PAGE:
Jewish community leaders and fundraisers were among those honoured in the Queen’s birthday honours this week.
Following his work heading David Cameron’s Holocaust Commission, Jewish Leadership Council chairman Mick Davis was knighted, which Holocaust educators said was “richly deserved”.
Responding, Davis said: “My contribution pales into insignificance when I think of the very brave and resourceful survivors who every day relive that horror so that this and future generations will understand and act to prevent it from happening again.”
Among the lesser known names were three women dedicated to charity. Flora Frank, who helps Norwood and Emunah through her fundraising efforts, was joined by Lorraine Warren on the list, who was recognised for charitable services to women and children in Israel, and by Rebecca Masri, 32, a relatively young recipient.
Frank, who was awarded an MBE for services to the Jewish community and to charity in Edgware, said: “I feel very humble as there are so many more deserving people than me. I live in such a wonderful community that has so many inspiring causes. It’s a privilege to help.”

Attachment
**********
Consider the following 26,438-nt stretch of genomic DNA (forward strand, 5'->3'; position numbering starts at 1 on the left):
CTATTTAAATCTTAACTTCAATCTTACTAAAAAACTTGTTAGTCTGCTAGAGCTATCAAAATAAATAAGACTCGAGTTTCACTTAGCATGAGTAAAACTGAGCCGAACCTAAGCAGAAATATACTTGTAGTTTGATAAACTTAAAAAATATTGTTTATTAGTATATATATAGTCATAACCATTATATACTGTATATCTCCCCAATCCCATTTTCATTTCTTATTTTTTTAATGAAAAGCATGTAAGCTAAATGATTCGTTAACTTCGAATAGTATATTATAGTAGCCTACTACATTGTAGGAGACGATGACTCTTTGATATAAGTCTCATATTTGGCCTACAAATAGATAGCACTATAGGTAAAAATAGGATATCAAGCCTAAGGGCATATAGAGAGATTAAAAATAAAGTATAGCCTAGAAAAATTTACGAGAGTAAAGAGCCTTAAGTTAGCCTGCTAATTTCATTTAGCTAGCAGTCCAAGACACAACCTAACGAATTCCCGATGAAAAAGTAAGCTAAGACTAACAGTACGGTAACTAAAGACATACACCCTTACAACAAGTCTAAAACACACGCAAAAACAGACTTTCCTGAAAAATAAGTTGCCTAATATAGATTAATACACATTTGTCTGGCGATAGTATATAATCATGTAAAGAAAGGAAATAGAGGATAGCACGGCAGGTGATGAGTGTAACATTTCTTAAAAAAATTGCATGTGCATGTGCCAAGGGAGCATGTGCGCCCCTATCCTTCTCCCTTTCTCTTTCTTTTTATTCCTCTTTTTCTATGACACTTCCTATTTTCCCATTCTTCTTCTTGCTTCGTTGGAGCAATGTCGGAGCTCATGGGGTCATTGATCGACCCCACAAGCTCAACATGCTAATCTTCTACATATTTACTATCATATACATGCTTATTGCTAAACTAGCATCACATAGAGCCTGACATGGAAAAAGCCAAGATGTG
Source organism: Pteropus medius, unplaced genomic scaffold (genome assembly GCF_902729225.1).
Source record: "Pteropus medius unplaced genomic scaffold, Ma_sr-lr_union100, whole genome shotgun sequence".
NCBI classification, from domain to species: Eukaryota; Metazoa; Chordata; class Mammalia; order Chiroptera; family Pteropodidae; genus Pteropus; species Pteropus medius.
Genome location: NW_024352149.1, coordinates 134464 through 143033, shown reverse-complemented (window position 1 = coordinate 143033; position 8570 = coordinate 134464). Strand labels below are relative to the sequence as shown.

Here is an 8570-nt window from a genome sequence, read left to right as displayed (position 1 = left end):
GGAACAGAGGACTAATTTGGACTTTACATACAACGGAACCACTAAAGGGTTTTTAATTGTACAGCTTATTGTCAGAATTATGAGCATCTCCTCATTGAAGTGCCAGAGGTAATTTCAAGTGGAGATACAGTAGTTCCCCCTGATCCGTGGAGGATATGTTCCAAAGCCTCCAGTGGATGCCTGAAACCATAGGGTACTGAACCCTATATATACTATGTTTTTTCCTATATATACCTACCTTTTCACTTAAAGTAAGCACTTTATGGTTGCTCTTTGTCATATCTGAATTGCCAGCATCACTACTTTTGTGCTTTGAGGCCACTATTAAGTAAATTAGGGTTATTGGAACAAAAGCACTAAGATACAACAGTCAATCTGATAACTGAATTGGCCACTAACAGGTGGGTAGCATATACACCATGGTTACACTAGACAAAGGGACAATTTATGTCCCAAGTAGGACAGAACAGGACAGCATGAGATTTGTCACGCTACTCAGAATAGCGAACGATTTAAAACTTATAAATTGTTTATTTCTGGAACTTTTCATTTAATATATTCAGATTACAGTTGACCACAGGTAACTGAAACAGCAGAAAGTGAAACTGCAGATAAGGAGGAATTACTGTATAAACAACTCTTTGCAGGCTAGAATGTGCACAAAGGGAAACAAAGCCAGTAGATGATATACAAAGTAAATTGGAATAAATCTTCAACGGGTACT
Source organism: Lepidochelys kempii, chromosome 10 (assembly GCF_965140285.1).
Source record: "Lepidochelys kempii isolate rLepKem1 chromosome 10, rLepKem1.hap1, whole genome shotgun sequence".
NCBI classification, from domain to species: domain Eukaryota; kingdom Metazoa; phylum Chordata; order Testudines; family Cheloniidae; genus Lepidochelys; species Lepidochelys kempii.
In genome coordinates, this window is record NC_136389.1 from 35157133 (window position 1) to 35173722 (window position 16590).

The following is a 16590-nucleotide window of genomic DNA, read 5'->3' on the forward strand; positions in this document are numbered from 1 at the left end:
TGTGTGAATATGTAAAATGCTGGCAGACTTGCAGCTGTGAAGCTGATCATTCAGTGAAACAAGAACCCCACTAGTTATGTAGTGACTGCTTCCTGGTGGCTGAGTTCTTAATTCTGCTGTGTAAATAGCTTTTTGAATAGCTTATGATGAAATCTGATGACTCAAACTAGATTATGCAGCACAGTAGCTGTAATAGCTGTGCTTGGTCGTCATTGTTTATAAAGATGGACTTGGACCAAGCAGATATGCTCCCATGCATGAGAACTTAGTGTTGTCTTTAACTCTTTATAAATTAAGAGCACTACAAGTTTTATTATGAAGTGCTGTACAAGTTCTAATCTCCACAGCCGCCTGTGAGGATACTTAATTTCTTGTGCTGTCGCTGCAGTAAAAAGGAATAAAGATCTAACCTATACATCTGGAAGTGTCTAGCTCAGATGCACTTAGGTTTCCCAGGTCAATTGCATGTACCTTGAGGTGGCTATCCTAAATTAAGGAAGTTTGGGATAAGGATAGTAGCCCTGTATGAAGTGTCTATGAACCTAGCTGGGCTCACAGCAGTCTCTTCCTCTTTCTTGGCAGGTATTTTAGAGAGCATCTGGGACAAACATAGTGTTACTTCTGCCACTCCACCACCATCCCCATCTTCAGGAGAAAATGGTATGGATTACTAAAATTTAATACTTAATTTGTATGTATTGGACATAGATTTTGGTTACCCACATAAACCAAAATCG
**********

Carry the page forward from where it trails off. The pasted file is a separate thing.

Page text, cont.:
Amidst the 1,163 people highlighted for their achievements were familiar names in the London Jewish community, such as Facebook’s European director Lady Mendelsohn, who is often touted as one of the most influential women in business.
One of the oldest recipients was the 101-year old Iraqi-born entrepreneur Naim Dangoor, the son of the former Chief Rabbi of Iraq, who was knighted for his “extraordinarily generous philanthropy”. Dangoor, who came to the UK as a refugee, paid tribute to “this wonderful country” where “immigrants can restart their lives”.
In the list of those honoured by Her Majesty was former Lord Chief Justice Lord Woolf, who was recognised for his services promoting the rule of law, human rights, prison reform and inter-faith dialogue.
There were some famous names, such as TV presenter Loyd Grossman, and well-known local personalities, such as Cllr Peter Golds, recognised for his services to local government, and Peter Kessler, founder of cross-communal Jewish free school Eden Primary in Muswell Hill.